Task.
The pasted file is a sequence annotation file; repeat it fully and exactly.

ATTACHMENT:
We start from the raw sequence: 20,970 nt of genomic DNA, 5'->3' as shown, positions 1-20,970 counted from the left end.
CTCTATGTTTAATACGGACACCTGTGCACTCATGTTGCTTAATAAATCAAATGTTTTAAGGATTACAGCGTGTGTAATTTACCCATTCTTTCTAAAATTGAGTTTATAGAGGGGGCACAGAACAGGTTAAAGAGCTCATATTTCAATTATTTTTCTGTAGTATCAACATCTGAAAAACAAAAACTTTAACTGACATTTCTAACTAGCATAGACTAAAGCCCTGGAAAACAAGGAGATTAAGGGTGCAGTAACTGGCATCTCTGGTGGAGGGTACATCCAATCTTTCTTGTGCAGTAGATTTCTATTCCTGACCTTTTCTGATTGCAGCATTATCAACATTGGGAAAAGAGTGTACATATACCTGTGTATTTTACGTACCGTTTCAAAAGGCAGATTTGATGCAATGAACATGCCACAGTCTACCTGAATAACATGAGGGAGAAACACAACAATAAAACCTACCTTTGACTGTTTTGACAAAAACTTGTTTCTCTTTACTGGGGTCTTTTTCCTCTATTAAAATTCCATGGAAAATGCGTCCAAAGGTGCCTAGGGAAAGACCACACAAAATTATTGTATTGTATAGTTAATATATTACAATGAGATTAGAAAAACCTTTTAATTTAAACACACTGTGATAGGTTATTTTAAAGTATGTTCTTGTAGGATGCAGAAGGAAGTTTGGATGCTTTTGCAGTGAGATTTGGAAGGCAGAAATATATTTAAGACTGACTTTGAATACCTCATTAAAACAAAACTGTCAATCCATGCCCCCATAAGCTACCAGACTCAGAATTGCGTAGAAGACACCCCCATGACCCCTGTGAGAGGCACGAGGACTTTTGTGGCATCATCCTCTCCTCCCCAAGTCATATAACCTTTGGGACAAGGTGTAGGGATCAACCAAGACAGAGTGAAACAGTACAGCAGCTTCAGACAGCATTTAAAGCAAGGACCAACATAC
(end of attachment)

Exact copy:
We start from the raw sequence: 20,970 nt of genomic DNA, 5'->3' as shown, positions 1-20,970 counted from the left end.
CTCTATGTTTAATACGGACACCTGTGCACTCATGTTGCTTAATAAATCAAATGTTTTAAGGATTACAGCGTGTGTAATTTACCCATTCTTTCTAAAATTGAGTTTATAGAGGGGGCACAGAACAGGTTAAAGAGCTCATATTTCAATTATTTTTCTGTAGTATCAACATCTGAAAAACAAAAACTTTAACTGACATTTCTAACTAGCATAGACTAAAGCCCTGGAAAACAAGGAGATTAAGGGTGCAGTAACTGGCATCTCTGGTGGAGGGTACATCCAATCTTTCTTGTGCAGTAGATTTCTATTCCTGACCTTTTCTGATTGCAGCATTATCAACATTGGGAAAAGAGTGTACATATACCTGTGTATTTTACGTACCGTTTCAAAAGGCAGATTTGATGCAATGAACATGCCACAGTCTACCTGAATAACATGAGGGAGAAACACAACAATAAAACCTACCTTTGACTGTTTTGACAAAAACTTGTTTCTCTTTACTGGGGTCTTTTTCCTCTATTAAAATTCCATGGAAAATGCGTCCAAAGGTGCCTAGGGAAAGACCACACAAAATTATTGTATTGTATAGTTAATATATTACAATGAGATTAGAAAAACCTTTTAATTTAAACACACTGTGATAGGTTATTTTAAAGTATGTTCTTGTAGGATGCAGAAGGAAGTTTGGATGCTTTTGCAGTGAGATTTGGAAGGCAGAAATATATTTAAGACTGACTTTGAATACCTCATTAAAACAAAACTGTCAATCCATGCCCCCATAAGCTACCAGACTCAGAATTGCGTAGAAGACACCCCCATGACCCCTGTGAGAGGCACGAGGACTTTTGTGGCATCATCCTCTCCTCCCCAAGTCATATAACCTTTGGGACAAGGTGTAGGGATCAACCAAGACAGAGTGAAACAGTACAGCAGCTTCAGACAGCATTTAAAGCAAGGACCAACATAC